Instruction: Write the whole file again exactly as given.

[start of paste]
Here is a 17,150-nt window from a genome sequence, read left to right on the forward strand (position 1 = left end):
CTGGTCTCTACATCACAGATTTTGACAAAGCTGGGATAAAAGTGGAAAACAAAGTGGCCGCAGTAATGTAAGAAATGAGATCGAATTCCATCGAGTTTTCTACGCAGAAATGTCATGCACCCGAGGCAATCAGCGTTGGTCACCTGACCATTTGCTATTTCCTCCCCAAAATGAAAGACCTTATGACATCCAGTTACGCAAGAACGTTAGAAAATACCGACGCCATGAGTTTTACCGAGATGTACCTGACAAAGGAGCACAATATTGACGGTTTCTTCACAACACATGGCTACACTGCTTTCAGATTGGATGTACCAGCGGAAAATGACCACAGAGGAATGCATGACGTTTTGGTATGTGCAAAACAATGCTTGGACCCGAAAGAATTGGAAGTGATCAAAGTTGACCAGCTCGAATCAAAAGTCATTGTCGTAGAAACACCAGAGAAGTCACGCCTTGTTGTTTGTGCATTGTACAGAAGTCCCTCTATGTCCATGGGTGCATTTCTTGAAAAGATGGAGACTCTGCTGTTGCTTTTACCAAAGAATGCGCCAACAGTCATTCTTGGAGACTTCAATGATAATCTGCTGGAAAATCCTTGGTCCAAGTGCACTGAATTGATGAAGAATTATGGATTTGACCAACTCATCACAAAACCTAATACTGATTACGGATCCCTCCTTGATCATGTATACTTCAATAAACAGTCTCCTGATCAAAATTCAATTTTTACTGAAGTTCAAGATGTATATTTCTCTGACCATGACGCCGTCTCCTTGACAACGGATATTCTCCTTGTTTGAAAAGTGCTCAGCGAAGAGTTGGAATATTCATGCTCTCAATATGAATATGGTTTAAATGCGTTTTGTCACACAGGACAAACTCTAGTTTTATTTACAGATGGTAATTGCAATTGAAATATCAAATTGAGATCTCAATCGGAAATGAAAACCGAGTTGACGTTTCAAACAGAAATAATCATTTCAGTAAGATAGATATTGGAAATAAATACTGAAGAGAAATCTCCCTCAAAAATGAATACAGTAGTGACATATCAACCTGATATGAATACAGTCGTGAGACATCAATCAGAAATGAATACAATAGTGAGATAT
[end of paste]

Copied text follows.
Here is a 17,150-nt window from a genome sequence, read left to right on the forward strand (position 1 = left end):
CTGGTCTCTACATCACAGATTTTGACAAAGCTGGGATAAAAGTGGAAAACAAAGTGGCCGCAGTAATGTAAGAAATGAGATCGAATTCCATCGAGTTTTCTACGCAGAAATGTCATGCACCCGAGGCAATCAGCGTTGGTCACCTGACCATTTGCTATTTCCTCCCCAAAATGAAAGACCTTATGACATCCAGTTACGCAAGAACGTTAGAAAATACCGACGCCATGAGTTTTACCGAGATGTACCTGACAAAGGAGCACAATATTGACGGTTTCTTCACAACACATGGCTACACTGCTTTCAGATTGGATGTACCAGCGGAAAATGACCACAGAGGAATGCATGACGTTTTGGTATGTGCAAAACAATGCTTGGACCCGAAAGAATTGGAAGTGATCAAAGTTGACCAGCTCGAATCAAAAGTCATTGTCGTAGAAACACCAGAGAAGTCACGCCTTGTTGTTTGTGCATTGTACAGAAGTCCCTCTATGTCCATGGGTGCATTTCTTGAAAAGATGGAGACTCTGCTGTTGCTTTTACCAAAGAATGCGCCAACAGTCATTCTTGGAGACTTCAATGATAATCTGCTGGAAAATCCTTGGTCCAAGTGCACTGAATTGATGAAGAATTATGGATTTGACCAACTCATCACAAAACCTAATACTGATTACGGATCCCTCCTTGATCATGTATACTTCAATAAACAGTCTCCTGATCAAAATTCAATTTTTACTGAAGTTCAAGATGTATATTTCTCTGACCATGACGCCGTCTCCTTGACAACGGATATTCTCCTTGTTTGAAAAGTGCTCAGCGAAGAGTTGGAATATTCATGCTCTCAATATGAATATGGTTTAAATGCGTTTTGTCACACAGGACAAACTCTAGTTTTATTTACAGATGGTAATTGCAATTGAAATATCAAATTGAGATCTCAATCGGAAATGAAAACCGAGTTGACGTTTCAAACAGAAATAATCATTTCAGTAAGATAGATATTGGAAATAAATACTGAAGAGAAATCTCCCTCAAAAATGAATACAGTAGTGACATATCAACCTGATATGAATACAGTCGTGAGACATCAATCAGAAATGAATACAATAGTGAGATAT